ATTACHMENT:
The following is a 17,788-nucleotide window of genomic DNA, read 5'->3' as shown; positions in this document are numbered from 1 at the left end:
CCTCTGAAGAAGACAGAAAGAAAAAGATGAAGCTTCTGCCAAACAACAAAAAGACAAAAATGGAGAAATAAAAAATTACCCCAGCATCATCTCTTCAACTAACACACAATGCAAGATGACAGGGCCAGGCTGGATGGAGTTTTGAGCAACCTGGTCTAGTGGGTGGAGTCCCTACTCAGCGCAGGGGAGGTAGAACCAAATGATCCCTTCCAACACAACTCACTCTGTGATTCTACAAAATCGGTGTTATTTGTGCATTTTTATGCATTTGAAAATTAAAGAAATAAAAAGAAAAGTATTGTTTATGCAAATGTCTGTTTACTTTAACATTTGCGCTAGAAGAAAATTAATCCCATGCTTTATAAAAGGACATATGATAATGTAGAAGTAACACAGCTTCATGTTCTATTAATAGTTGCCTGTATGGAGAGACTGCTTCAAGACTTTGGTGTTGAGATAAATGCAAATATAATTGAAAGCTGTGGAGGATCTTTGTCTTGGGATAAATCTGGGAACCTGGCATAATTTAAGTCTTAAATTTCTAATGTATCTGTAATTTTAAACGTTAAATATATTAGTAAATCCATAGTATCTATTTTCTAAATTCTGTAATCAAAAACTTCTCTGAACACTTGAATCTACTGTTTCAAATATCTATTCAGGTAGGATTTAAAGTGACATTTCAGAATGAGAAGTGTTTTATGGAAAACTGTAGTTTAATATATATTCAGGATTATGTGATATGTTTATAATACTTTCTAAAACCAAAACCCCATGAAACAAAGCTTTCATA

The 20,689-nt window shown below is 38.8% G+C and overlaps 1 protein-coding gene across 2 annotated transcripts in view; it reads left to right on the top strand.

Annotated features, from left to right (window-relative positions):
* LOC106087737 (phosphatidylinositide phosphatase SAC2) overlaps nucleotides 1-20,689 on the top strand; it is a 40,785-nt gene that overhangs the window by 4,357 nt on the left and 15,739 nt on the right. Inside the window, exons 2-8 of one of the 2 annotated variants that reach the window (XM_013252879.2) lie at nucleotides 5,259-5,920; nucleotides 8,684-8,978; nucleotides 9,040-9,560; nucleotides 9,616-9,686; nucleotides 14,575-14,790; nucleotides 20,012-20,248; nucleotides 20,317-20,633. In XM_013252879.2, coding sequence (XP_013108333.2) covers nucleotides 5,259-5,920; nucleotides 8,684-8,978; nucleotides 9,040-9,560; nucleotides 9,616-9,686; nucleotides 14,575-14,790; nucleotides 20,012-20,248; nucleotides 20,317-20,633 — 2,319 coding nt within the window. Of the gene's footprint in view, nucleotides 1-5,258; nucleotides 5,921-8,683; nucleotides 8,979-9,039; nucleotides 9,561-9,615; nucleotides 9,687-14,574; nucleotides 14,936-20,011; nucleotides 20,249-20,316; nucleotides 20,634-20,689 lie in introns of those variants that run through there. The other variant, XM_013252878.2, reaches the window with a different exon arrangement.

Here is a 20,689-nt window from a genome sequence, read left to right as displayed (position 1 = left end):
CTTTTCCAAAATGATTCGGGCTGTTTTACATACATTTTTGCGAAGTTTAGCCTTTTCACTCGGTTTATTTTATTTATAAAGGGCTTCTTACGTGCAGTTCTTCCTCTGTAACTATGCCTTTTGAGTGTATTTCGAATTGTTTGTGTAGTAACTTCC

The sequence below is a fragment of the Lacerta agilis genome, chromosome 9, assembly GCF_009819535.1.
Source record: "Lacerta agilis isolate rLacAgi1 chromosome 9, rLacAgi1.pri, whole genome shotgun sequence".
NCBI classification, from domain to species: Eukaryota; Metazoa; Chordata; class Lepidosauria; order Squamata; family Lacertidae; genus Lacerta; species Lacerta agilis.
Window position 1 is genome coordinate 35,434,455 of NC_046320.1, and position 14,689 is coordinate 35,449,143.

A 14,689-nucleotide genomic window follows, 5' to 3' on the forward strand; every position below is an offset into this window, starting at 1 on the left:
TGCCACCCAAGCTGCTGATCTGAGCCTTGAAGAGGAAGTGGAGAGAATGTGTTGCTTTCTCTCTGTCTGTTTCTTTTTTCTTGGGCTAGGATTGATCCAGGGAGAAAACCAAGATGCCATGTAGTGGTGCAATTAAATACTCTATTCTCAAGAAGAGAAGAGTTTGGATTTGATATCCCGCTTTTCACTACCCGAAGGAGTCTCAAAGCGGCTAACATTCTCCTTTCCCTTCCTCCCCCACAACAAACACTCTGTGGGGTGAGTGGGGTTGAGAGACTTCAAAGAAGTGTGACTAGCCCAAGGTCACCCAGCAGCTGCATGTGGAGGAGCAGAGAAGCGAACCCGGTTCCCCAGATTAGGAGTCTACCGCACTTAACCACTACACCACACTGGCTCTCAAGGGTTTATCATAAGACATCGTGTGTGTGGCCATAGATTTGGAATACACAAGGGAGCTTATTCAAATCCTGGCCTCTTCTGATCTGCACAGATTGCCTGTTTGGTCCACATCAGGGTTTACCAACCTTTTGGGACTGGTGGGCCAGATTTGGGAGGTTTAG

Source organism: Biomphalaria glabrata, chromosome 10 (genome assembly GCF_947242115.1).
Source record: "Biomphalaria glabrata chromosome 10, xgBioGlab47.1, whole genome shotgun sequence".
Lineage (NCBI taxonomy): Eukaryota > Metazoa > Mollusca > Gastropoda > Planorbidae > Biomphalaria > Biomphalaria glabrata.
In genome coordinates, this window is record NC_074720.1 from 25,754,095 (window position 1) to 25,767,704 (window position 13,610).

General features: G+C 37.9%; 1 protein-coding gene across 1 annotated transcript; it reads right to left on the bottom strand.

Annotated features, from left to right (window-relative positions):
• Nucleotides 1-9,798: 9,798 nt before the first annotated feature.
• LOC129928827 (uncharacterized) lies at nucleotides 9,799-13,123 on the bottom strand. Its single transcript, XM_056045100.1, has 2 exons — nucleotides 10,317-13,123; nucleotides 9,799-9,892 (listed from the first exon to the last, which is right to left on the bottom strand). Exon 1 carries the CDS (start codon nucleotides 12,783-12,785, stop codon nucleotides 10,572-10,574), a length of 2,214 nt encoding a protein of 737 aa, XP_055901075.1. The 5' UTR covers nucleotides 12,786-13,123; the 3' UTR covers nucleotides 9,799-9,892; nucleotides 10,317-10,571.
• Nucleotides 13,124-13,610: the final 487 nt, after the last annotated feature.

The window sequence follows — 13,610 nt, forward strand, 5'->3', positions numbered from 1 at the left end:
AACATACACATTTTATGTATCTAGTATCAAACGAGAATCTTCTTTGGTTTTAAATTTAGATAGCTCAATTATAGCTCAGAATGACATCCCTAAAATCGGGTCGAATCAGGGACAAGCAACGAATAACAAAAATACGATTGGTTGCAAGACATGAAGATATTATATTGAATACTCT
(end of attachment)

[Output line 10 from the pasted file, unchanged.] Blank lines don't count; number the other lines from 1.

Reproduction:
NCBI classification, from domain to species: Eukaryota; Metazoa; Chordata; class Lepidosauria; order Squamata; family Lacertidae; genus Lacerta; species Lacerta agilis.